--- End quote ---

Well I agree with you 100% there.

Having a bundled application checked by default is wrong and harmful; users do not expect to be getting such offers, and distracted or unsophisticated users will think they are installing a necessary component of the software.  that is not nice.  It should be a very clear big message saying that this is an optional piece of software and not be checked by default.

But I would argue that that's not an inherent problem with bundling. With a clear message explaining that the additional product is an optional thing not related to functioning of the main program, having a checkbox that isn't checked by default, and a link for the user to click to learn more, i don't think i have a problem with it -- in that form it just seems like another kind of advertising to me.

[note: we should remember for posterity that what cnet was/is doing is worse than this by far -- because they were/are bundling things against the author's will; at least if an author bundles another tool with their installer in an evil way, they are going to pay the price for that eventually in terms of their reputation; cnet was/is trying to profit off of bundling things against the author's will at the same time as harming the author's reputation].

Back to fairware stuff and dual licensing.. Dual licensing has always fascinated me and i hope we can talk more about it.

The term "dual licensing" is somewhat undetermined and doesn't tell you too much though does it -- because we are really talking about a very wide range of possibilities where software is provided under different costs/terms to different people.

It does seem to offer a philosophical approach to my own gut-level feeling about the ethics of software and other digital content -- namely that people who can't afford it should have access to it, while those that use it for business purposes to make money should be willing to pay to fund it, and that those who benefit from it should contribute to its development to an extent of their choosing.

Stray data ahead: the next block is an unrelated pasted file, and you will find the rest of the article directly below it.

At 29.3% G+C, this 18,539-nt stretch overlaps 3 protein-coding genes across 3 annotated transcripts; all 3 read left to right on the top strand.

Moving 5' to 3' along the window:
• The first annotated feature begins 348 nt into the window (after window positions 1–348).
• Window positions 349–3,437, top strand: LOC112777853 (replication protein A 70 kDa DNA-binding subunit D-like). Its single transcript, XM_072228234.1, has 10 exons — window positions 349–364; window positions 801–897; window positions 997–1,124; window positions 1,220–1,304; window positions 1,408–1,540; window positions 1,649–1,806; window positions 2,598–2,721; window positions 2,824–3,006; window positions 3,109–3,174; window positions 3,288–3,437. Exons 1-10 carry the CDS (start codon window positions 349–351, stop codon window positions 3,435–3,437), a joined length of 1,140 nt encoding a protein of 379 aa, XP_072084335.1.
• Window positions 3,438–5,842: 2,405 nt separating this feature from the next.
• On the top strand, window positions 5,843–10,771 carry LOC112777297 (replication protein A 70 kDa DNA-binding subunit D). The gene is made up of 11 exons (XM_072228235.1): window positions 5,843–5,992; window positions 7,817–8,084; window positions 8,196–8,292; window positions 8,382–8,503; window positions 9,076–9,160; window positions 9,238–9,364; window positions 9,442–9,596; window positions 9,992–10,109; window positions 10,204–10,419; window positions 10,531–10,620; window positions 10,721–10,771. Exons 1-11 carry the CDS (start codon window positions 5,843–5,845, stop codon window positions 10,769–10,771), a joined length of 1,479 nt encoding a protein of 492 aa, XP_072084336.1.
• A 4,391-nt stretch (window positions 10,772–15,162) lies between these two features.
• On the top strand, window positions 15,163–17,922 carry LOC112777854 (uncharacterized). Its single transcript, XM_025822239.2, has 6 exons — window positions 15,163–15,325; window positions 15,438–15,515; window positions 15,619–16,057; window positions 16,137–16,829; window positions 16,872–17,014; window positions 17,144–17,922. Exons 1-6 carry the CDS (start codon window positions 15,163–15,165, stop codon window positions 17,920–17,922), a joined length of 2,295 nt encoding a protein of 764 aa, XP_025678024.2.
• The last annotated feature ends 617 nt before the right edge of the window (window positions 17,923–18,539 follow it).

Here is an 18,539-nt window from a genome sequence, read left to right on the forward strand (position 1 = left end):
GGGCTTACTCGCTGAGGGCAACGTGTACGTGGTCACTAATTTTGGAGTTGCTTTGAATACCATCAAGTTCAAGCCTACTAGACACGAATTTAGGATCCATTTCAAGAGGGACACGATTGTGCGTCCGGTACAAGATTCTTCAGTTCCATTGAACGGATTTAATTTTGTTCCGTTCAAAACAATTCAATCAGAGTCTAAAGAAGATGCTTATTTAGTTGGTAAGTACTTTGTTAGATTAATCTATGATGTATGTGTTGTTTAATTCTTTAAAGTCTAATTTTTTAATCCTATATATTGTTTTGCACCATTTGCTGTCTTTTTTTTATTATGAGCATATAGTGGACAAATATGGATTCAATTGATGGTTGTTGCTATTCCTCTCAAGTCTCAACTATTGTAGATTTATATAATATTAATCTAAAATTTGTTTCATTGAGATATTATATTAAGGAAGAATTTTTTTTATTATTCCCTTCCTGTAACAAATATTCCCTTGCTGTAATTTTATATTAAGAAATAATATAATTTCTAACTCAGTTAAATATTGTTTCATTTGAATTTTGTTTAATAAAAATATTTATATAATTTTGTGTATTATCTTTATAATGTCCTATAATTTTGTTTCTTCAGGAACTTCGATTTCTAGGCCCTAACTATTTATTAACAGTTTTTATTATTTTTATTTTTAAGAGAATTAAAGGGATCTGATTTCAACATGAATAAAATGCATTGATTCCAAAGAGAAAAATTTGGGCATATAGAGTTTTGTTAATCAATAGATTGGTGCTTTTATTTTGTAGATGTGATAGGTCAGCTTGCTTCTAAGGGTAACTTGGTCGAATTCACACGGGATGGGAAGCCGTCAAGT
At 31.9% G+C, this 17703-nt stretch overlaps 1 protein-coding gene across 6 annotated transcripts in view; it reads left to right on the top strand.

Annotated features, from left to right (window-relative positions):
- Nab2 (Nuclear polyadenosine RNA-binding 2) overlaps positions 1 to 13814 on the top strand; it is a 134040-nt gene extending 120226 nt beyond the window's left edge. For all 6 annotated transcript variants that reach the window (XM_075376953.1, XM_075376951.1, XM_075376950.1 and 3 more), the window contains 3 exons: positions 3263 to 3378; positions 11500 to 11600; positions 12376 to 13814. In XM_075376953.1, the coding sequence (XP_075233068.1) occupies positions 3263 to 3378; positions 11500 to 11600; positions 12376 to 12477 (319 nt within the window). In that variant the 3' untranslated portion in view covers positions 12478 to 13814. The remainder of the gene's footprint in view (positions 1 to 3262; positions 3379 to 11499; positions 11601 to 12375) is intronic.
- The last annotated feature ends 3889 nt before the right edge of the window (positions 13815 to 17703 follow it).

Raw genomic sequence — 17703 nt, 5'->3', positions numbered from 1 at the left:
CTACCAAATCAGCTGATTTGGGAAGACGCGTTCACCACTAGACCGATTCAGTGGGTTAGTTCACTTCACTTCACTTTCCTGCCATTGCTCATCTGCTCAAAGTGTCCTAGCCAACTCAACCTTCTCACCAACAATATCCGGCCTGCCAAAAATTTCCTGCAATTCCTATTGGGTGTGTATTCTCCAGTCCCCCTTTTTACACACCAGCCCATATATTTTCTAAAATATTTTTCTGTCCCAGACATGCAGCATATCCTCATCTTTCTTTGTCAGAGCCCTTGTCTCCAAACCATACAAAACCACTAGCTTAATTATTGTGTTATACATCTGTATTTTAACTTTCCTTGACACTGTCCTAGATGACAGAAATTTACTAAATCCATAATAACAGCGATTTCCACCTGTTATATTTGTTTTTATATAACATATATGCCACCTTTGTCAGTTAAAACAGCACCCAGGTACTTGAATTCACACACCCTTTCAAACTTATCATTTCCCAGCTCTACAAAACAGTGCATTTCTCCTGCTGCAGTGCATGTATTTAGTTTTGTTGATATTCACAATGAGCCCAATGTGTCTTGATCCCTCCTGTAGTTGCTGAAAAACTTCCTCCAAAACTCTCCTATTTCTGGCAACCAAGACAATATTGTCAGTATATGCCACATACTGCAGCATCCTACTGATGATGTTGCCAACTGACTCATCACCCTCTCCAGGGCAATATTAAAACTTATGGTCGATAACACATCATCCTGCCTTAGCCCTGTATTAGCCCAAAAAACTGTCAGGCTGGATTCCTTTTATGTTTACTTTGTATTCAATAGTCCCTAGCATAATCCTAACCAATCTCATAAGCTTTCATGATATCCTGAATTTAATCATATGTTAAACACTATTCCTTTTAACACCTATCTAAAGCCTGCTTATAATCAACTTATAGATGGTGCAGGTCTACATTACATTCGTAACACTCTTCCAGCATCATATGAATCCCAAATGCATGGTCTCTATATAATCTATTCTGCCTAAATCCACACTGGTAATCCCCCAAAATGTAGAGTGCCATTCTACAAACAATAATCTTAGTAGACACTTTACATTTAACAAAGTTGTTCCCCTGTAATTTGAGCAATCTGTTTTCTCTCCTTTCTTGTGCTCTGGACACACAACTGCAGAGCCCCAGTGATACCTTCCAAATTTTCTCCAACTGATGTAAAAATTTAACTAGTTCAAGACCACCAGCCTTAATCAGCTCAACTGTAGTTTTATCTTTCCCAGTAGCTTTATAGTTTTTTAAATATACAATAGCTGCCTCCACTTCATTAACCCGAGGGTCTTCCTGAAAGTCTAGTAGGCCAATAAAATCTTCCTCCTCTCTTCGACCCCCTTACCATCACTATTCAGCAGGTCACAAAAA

While it seems like an excellent legal solution, the one thing that dual licensing is silent on is the cultural resistance to donating when you don't have to -- and in fact I have argued that the open source movement has done harm by advancing the notion that software is either commercial fixed price, or 1000% free and should never be paid for.

And I can see in myself the tendency to view software offered as dual-license as in the category of things that i don't think about donating for -- because just like when i see ads on a site -- my gut reaction is to say "oh they are making their money from other sources -- they don't need me".

I've talked at length about why i think this indirect relationship (where the money comes from adverts not from users) leaves much to be desired.  A similar problem and distortion occurs if all the funding money is coming from commercial licensees and none from normal home users.  I think one thing people (including myself) have been so slow to recognize is the richer experience one can have as an author when you are being directly funded and interactings with the individuals who use your software.

So i'm particularly interested in exploring ways to do a kind of dual licensing where this idea of direct individual home user donations is not lost..